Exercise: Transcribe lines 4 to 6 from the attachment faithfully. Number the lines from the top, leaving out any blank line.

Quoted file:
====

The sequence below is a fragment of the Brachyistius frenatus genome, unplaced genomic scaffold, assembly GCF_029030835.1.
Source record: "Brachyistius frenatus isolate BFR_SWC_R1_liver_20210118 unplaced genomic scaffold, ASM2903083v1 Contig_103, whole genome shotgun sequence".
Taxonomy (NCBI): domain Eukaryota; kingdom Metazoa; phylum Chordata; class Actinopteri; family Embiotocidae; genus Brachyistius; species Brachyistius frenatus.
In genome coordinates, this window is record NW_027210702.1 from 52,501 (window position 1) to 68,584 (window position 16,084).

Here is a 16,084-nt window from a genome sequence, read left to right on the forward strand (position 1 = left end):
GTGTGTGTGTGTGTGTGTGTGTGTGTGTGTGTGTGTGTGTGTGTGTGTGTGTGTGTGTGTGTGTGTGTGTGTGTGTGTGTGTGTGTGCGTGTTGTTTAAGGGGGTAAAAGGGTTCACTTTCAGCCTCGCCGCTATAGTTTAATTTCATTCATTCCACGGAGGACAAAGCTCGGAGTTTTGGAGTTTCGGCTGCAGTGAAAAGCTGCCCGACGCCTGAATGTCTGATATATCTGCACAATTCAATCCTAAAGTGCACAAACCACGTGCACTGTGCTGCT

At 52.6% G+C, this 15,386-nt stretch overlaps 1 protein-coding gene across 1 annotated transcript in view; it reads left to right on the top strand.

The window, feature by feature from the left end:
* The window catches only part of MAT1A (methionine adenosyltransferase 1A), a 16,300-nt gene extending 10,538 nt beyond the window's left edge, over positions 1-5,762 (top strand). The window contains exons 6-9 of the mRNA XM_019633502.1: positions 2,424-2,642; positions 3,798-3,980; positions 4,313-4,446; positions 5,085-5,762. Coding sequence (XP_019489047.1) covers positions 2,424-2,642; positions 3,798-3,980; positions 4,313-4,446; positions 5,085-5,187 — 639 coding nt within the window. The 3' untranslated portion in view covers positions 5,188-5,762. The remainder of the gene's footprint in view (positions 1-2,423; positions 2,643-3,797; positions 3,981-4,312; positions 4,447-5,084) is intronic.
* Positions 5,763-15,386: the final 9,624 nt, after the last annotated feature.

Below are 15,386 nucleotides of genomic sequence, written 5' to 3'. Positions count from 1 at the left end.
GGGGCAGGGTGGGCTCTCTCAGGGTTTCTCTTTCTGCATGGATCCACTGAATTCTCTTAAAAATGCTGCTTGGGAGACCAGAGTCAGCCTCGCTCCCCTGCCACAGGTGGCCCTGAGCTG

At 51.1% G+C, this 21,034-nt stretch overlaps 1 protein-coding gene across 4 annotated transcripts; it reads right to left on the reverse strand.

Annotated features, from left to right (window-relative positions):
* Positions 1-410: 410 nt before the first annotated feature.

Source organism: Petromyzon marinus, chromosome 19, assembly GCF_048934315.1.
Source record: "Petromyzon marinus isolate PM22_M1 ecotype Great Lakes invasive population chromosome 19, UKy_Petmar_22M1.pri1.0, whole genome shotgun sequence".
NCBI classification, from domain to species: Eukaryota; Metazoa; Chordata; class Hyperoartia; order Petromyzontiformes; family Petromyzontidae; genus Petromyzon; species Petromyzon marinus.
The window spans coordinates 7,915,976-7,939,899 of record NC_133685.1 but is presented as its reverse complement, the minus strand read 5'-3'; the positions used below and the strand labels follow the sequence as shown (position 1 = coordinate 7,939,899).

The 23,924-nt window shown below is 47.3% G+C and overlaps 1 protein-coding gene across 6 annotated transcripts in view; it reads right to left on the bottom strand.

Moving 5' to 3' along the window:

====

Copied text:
In genome coordinates, this window is record NW_027210702.1 from 52,501 (window position 1) to 68,584 (window position 16,084).

Here is a 16,084-nt window from a genome sequence, read left to right on the forward strand (position 1 = left end):
GTGTGTGTGTGTGTGTGTGTGTGTGTGTGTGTGTGTGTGTGTGTGTGTGTGTGTGTGTGTGTGTGTGTGTGTGTGTGTGTGTGTGTGCGTGTTGTTTAAGGGGGTAAAAGGGTTCACTTTCAGCCTCGCCGCTATAGTTTAATTTCATTCATTCCACGGAGGACAAAGCTCGGAGTTTTGGAGTTTCGGCTGCAGTGAAAAGCTGCCCGACGCCTGAATGTCTGATATATCTGCACAATTCAATCCTAAAGTGCACAAACCACGTGCACTGTGCTGCT